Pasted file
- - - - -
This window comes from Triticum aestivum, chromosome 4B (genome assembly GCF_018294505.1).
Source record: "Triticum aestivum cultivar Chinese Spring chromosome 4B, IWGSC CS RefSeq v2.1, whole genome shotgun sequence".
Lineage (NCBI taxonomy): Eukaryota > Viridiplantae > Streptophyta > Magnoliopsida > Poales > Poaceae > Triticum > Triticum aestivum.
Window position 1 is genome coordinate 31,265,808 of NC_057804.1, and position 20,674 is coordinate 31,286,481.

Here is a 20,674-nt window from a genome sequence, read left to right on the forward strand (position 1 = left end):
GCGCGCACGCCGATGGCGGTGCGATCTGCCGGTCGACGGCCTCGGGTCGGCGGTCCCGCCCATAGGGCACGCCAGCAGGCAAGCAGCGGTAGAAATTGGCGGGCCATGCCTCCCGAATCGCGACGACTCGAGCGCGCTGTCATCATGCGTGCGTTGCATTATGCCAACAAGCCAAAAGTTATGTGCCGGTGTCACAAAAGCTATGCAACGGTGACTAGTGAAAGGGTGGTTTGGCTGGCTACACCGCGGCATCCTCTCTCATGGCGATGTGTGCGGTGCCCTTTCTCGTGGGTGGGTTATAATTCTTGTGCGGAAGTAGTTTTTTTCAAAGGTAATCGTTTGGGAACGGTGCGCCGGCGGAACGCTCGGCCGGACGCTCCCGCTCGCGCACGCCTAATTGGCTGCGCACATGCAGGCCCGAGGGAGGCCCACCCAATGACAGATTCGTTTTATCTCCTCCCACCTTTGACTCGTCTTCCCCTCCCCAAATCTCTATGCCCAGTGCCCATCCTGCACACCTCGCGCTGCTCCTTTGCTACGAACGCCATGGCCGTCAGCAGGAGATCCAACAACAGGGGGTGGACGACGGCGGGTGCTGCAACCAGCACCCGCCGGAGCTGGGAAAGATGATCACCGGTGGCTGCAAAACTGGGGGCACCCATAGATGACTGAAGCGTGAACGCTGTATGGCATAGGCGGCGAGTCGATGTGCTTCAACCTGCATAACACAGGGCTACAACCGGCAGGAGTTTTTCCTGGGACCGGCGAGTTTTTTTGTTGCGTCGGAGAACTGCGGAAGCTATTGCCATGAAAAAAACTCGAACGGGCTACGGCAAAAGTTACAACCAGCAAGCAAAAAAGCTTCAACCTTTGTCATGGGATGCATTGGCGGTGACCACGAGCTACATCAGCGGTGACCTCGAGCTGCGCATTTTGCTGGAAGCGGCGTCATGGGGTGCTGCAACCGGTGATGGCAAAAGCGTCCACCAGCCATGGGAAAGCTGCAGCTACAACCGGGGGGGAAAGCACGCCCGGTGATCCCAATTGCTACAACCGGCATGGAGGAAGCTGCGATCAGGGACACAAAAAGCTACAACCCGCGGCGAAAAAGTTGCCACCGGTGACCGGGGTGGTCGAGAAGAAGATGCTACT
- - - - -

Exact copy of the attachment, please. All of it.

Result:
This window comes from Triticum aestivum, chromosome 4B (genome assembly GCF_018294505.1).
Source record: "Triticum aestivum cultivar Chinese Spring chromosome 4B, IWGSC CS RefSeq v2.1, whole genome shotgun sequence".
Lineage (NCBI taxonomy): Eukaryota > Viridiplantae > Streptophyta > Magnoliopsida > Poales > Poaceae > Triticum > Triticum aestivum.
Window position 1 is genome coordinate 31,265,808 of NC_057804.1, and position 20,674 is coordinate 31,286,481.

Here is a 20,674-nt window from a genome sequence, read left to right on the forward strand (position 1 = left end):
GCGCGCACGCCGATGGCGGTGCGATCTGCCGGTCGACGGCCTCGGGTCGGCGGTCCCGCCCATAGGGCACGCCAGCAGGCAAGCAGCGGTAGAAATTGGCGGGCCATGCCTCCCGAATCGCGACGACTCGAGCGCGCTGTCATCATGCGTGCGTTGCATTATGCCAACAAGCCAAAAGTTATGTGCCGGTGTCACAAAAGCTATGCAACGGTGACTAGTGAAAGGGTGGTTTGGCTGGCTACACCGCGGCATCCTCTCTCATGGCGATGTGTGCGGTGCCCTTTCTCGTGGGTGGGTTATAATTCTTGTGCGGAAGTAGTTTTTTTCAAAGGTAATCGTTTGGGAACGGTGCGCCGGCGGAACGCTCGGCCGGACGCTCCCGCTCGCGCACGCCTAATTGGCTGCGCACATGCAGGCCCGAGGGAGGCCCACCCAATGACAGATTCGTTTTATCTCCTCCCACCTTTGACTCGTCTTCCCCTCCCCAAATCTCTATGCCCAGTGCCCATCCTGCACACCTCGCGCTGCTCCTTTGCTACGAACGCCATGGCCGTCAGCAGGAGATCCAACAACAGGGGGTGGACGACGGCGGGTGCTGCAACCAGCACCCGCCGGAGCTGGGAAAGATGATCACCGGTGGCTGCAAAACTGGGGGCACCCATAGATGACTGAAGCGTGAACGCTGTATGGCATAGGCGGCGAGTCGATGTGCTTCAACCTGCATAACACAGGGCTACAACCGGCAGGAGTTTTTCCTGGGACCGGCGAGTTTTTTTGTTGCGTCGGAGAACTGCGGAAGCTATTGCCATGAAAAAAACTCGAACGGGCTACGGCAAAAGTTACAACCAGCAAGCAAAAAAGCTTCAACCTTTGTCATGGGATGCATTGGCGGTGACCACGAGCTACATCAGCGGTGACCTCGAGCTGCGCATTTTGCTGGAAGCGGCGTCATGGGGTGCTGCAACCGGTGATGGCAAAAGCGTCCACCAGCCATGGGAAAGCTGCAGCTACAACCGGGGGGGAAAGCACGCCCGGTGATCCCAATTGCTACAACCGGCATGGAGGAAGCTGCGATCAGGGACACAAAAAGCTACAACCCGCGGCGAAAAAGTTGCCACCGGTGACCGGGGTGGTCGAGAAGAAGATGCTACT